Dickins, Kirsten AM; Levinson, Dana MPH; Smith, Sandy G. PhD; Humphrey, Holly J. MD
Concerns about the lack of diversity in the physician workforce are long-standing.1 Population predictions project an increase in national representation of minority groups,2 yet African American/black, Mexican American/Chicano, Native American (American Indian, Alaska Native, and Native Hawaiian), and mainland Puerto Rican3 individuals remain disproportionately underrepresented as medical students and medical professionals.1 These trends of underrepresentation hold major implications for physician workforce size, diversity, and, ultimately, the health of the nation. Not only are minority students entering medical school at disproportionately lower rates, but nonwhite students are faring statistically lower on academic outcomes than their white counterparts. Specifically, nonwhite race/ethnicity is associated with greater likelihood of academic withdrawal or dismissal and with graduation without first-attempt passing scores on the United States Medical Licensing Examination Step 1 and/or Step 2 exams.4 These trends are perplexing, raising questions about the medical school experience for underrepresented minority (URM) students: What has been deterring equal progress, and what can be done to promote success?
The Liaison Committee on Medical Education has explicitly set forth diversity standards, recognizing that “future physicians will be best prepared for medical practice in a diverse society if they learn in an environment characterized by, and supportive of, diversity and inclusion.”5 Furthermore, the Association of American Medical Colleges (AAMC) continues to emphasize the imperative to increase the number of URMs in medical education, encouraging academic health centers not only to “redouble their efforts” to numerically increase student diversity6 but also to consider what factors support or impede the success of URM students. Yet, a limited number of studies have explored these factors, giving little voice to the URM student experience.
The University of Chicago Pritzker School of Medicine (PSOM) matriculates and graduates students underrepresented in medicine above national averages.7 Further, URM and non-URM PSOM students graduate at the same rate and have an equal average time to graduation (approximately 4.5 years). Therefore, the experiences of our students may offer valuable lessons to other institutions. This study explored which components of medical education participants personally perceived as helpful or supportive, and which aspects were stressful or harmful to their success, with the goal of using these data to inform potential strategies through which medical schools can better promote the support systems and success of URM medical students. We looked at structural obstacles that might perpetuate disproportionate feelings of stress that were found in previous studies,8–10 and we also looked into the role of institutional strengths that current and former URM students have identified as helpful.
Setting and population
The University of Chicago PSOM is a private institution located on the south side of Chicago which matriculates URM students at a rate higher than the national average (Figure 1). Further, there is no difference in graduation rate or time to graduation between URM and non-URM students. We selected 18 current medical students or recent graduates (within six years) for participation, using random quota sampling. All participants self-identified as African American/black, Mexican American, Native American/Pacific Islanders, and/or Puerto Rican. All participants completed a semistructured, qualitative interview—either in-person or via telephone—about their experiences as URM students at PSOM. More specifically, we asked participants about their perceptions of support available while at the institution. In this report, we detail findings generated from the interview questions regarding participants’ experiences of institutional support.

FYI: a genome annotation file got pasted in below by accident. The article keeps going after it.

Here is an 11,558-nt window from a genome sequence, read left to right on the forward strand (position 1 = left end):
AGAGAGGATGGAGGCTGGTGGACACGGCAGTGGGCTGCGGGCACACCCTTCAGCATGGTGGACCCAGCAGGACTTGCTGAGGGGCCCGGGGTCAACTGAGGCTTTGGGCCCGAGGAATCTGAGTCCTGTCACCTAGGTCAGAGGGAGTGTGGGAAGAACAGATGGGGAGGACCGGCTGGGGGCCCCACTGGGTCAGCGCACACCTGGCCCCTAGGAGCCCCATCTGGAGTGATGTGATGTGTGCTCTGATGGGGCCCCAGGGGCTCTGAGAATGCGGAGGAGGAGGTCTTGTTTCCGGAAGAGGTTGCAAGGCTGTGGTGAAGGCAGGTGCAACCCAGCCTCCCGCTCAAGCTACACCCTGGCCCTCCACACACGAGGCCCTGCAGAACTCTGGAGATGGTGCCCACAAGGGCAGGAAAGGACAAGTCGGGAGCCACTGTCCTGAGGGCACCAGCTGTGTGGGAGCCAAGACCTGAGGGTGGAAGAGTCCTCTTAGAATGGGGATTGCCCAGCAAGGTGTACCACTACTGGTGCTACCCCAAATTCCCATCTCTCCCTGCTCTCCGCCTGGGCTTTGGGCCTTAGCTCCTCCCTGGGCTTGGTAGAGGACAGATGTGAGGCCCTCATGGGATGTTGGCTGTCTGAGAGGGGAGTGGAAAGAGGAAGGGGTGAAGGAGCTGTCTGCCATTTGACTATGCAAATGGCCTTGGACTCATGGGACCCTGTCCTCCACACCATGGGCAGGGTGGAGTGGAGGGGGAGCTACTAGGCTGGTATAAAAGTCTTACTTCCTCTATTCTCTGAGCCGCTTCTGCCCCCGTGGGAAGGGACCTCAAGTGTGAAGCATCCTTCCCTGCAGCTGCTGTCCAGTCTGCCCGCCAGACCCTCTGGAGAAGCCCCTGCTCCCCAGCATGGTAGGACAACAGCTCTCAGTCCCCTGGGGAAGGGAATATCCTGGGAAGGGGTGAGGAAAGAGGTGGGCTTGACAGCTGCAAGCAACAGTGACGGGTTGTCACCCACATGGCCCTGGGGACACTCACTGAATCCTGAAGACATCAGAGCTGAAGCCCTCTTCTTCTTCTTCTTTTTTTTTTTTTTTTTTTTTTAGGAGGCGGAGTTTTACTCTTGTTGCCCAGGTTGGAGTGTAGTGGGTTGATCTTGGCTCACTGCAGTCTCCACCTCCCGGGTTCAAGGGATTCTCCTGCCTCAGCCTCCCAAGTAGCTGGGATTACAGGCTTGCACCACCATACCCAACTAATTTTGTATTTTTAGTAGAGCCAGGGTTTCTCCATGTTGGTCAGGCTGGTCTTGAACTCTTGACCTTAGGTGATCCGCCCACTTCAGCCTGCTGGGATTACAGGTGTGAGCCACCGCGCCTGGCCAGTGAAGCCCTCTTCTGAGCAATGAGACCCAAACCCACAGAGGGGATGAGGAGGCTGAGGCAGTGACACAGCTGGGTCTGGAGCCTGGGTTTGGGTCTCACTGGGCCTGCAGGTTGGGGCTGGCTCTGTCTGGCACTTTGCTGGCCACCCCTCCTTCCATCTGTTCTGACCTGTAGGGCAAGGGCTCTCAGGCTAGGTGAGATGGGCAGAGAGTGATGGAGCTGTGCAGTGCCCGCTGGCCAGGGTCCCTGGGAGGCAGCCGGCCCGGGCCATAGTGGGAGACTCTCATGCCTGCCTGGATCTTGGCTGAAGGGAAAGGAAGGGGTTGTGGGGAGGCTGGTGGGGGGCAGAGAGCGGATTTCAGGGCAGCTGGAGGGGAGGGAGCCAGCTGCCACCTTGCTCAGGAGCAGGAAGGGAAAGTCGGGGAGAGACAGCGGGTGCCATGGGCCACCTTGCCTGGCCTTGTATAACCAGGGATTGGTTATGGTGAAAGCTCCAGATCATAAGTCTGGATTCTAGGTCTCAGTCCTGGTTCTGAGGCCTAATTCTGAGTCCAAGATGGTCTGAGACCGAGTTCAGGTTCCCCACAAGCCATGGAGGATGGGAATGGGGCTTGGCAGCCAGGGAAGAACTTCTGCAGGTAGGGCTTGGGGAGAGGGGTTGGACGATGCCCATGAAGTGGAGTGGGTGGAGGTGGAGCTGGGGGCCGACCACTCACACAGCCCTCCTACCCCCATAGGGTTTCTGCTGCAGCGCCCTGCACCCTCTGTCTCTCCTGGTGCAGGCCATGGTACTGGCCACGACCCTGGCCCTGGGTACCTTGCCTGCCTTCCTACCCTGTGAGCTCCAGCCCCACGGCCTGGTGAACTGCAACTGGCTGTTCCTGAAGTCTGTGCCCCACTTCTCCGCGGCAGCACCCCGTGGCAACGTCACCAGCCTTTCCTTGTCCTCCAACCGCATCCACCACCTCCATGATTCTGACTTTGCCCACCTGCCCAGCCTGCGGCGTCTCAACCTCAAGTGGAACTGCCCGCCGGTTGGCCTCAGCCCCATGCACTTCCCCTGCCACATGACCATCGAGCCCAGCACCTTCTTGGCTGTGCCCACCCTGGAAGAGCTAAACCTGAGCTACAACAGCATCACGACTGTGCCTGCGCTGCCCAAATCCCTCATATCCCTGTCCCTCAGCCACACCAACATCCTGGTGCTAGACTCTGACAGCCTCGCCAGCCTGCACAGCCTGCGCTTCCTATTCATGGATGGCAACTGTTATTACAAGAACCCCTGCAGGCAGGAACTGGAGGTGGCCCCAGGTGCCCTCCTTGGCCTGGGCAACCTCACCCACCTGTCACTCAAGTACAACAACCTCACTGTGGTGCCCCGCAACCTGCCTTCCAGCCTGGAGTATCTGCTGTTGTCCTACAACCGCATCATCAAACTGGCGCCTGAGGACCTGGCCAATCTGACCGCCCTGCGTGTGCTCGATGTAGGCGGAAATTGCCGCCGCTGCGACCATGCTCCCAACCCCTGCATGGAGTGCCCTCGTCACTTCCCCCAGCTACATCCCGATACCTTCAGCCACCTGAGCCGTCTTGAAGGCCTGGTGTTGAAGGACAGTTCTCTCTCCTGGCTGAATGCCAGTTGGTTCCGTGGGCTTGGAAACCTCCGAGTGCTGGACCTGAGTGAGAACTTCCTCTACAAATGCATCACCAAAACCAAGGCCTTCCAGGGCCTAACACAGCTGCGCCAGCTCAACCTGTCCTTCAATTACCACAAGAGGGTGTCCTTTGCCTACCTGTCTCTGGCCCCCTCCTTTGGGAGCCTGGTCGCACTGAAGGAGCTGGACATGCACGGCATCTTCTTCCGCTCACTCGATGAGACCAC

The intent of our study was to qualitatively elicit firsthand perspectives about institutional characteristics and potential strategies through which medical schools can support the success of URM medical students. One study team member (K.D.) identified a random quota sample of 24 students/recent graduates, stratified by race/ethnicity, gender, and year in school. We invited participants across 10 different classes to participate in order to include perspectives from individuals occupying different positions in their medical careers. Students/recent graduates were invited to participate via e-mail. Because of a greater-than-expected interest in participation, nonresponders were not recontacted. We conducted an ongoing literature review and data analysis from August 2009 to January 2011; interviews were conducted from November 2009 to January 2010. Ten interviews were conducted in person on the University of Chicago campus, and eight interviews were conducted via telephone.
The interviewers (S.S., K.D.) and data analyzers (H.H., S.S., K.D.) were blinded to group membership. We developed all interview questions (List 1) after a thorough literature review exploring the URM medical student experience. The first two semistructured, in-person interviews exploring URM students’ perceptions of support were piloted (S.S.), and further interviews were conducted in successive order (K.D.) until no new themes of support were generated. Interviews ranged in length from approximately 30 to 60 minutes, with an average length of 45 minutes. Interviews were digitally audiorecorded, transcribed by an external resource, deidentified, and thematically analyzed, using the process described below. This study was approved by the University of Chicago institutional review board (IRB), and all procedures were executed in accordance with the standards set forth by the IRB.